Data theft overtakes ransomware as IT pro's biggest worry
Of over 200 IT security decision makers surveyed, data theft is cited as the biggest concern by 55 percent, followed by phishing (35 percent) with ransomware taking third place on 29 percent.
The study from Integrity360 shows that in terms of actual incidents phishing is the most common (46 percent), with data theft second on 27 percent. Ransomware, at only 15 percent, is ranked among the least common incidents being seen by businesses.
Brian Martin, head of product development, innovation and strategy at Integrity360 says, "IT environments have become increasingly complex with many enterprises now employing multi-cloud strategies and multiple products, which can leave gaps in security, and see businesses paying for underutilized and overlapping tools unnecessarily. Consolidation of cybersecurity architectures can strengthen risk posture, reduce the number of tools and vendors in place, eliminating silos, reducing costs and improving overall security posture."
Security alerts are on the increase, with 89 percent of respondents reporting a higher volume of security alerts over the past 12 months, with 76 percent reporting an increase of between one and 50 percent of alerts. 26 percent of those reported a 26 to 50 percent increase in alerts, highlighting the mounting pressure on security teams and the incessant threats that businesses are facing.
Insufficient budgets (31 percent) are highlighted as the top challenge for effectively responding to incidents, followed by the complexity of incidents (27 percent) and lack of board-level understanding of incident response (27 percent). A shortage of IR skills, experience and tools (38 percent) are also seen as being significant hurdles.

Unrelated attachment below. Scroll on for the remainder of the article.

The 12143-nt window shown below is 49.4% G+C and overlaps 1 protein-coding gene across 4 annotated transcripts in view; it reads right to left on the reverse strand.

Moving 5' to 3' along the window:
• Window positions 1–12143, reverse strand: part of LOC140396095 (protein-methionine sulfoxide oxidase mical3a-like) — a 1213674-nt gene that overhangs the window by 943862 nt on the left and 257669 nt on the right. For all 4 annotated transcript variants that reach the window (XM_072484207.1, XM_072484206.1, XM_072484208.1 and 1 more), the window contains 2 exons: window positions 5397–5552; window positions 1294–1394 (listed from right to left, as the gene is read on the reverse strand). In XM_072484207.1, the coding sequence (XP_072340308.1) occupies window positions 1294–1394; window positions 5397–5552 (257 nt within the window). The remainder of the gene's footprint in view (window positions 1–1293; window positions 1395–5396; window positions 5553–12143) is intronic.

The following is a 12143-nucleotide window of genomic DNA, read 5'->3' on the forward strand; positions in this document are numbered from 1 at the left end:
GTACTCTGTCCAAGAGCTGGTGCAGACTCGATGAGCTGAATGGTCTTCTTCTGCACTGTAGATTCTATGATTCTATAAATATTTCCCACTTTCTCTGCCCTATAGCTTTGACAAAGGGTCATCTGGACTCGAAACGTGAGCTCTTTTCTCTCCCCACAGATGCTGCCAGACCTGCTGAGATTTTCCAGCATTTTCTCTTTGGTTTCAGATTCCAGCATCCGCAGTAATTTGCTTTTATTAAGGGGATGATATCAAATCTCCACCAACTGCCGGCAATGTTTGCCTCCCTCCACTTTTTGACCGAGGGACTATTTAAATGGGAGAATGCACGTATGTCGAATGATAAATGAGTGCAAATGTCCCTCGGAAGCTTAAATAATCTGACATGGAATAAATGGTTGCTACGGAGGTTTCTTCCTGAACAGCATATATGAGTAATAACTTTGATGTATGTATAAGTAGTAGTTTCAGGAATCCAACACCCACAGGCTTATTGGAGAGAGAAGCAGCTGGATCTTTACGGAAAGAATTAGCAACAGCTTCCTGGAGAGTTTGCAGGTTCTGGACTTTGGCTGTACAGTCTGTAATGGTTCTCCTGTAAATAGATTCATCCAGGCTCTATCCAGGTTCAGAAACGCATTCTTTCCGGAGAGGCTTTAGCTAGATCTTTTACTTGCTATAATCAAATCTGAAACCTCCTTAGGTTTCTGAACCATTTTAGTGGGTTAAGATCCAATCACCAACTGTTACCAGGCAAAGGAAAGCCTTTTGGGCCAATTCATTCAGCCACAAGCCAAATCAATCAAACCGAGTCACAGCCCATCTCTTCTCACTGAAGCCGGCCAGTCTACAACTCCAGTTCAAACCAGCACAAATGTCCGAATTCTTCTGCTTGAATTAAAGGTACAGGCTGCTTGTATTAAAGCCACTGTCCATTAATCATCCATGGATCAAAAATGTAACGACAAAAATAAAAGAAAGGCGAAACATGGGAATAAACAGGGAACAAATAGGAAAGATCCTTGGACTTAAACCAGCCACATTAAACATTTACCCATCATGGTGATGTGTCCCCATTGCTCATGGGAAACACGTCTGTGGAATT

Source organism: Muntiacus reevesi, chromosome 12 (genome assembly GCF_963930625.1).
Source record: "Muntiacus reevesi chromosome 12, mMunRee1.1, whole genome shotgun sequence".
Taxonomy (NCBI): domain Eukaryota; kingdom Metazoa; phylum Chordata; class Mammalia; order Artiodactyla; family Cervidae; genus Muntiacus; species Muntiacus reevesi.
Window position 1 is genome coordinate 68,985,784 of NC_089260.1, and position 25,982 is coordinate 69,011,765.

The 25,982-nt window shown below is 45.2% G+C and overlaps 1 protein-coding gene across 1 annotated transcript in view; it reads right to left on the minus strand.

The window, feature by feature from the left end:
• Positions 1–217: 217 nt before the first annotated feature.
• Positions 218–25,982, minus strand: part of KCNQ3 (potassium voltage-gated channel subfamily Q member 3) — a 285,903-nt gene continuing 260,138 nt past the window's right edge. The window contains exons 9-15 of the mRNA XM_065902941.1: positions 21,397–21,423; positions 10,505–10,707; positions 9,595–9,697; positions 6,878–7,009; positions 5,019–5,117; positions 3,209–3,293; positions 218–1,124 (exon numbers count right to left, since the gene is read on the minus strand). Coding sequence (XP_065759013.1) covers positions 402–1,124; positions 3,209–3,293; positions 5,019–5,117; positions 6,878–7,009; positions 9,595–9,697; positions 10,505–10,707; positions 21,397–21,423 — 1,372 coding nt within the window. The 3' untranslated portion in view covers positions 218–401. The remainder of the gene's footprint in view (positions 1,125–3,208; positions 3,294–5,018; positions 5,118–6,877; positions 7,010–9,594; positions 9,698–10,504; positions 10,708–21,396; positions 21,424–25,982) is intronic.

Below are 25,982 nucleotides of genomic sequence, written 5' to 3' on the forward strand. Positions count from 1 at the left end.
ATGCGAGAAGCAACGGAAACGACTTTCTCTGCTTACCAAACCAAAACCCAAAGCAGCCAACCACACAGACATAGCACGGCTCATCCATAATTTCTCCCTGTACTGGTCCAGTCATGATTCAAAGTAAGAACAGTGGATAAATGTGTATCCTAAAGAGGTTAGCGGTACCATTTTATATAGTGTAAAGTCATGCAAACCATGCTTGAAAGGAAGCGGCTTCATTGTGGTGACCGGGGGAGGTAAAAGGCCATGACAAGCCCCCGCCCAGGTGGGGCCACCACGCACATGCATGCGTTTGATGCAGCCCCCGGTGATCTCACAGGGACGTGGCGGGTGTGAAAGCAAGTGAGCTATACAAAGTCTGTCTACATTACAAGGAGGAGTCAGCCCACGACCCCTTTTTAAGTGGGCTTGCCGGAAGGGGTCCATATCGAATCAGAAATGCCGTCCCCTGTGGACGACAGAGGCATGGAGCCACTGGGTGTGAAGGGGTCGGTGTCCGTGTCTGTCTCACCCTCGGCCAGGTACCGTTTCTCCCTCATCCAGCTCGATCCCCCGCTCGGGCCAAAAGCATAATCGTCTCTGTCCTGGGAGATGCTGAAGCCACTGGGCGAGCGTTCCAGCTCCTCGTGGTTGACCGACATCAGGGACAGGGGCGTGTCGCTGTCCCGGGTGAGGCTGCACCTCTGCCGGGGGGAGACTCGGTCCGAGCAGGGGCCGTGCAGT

"Insufficient budgets can leave organizations vulnerable to attack. Businesses need to prioritize cybersecurity spend to avoid the financial and reputational ramifications that will often outweigh any initial investment in cybersecurity tools and processes. Likewise, being able to respond quickly is vital in the wake of a cybersecurity incident and investing in IR services, training and expertise can make all the difference when responding to a breach or serious incident," adds Martin.
The need for speed is considered as the most stressful aspect of responding to a cybersecurity incident as 40 percent of respondents noted the need to act quickly as being stressful, whilst the sense of responsibility is cited by 31 percent. Interestingly, the fear of being wrong (24 percent) ranks higher than difficulty in diagnosing the incident (22 percent). C-level executives fear being wrong more than information security analysts -- perhaps because the fallout from a poor response to a cyber incident could be worse or even catastrophic for them and their career.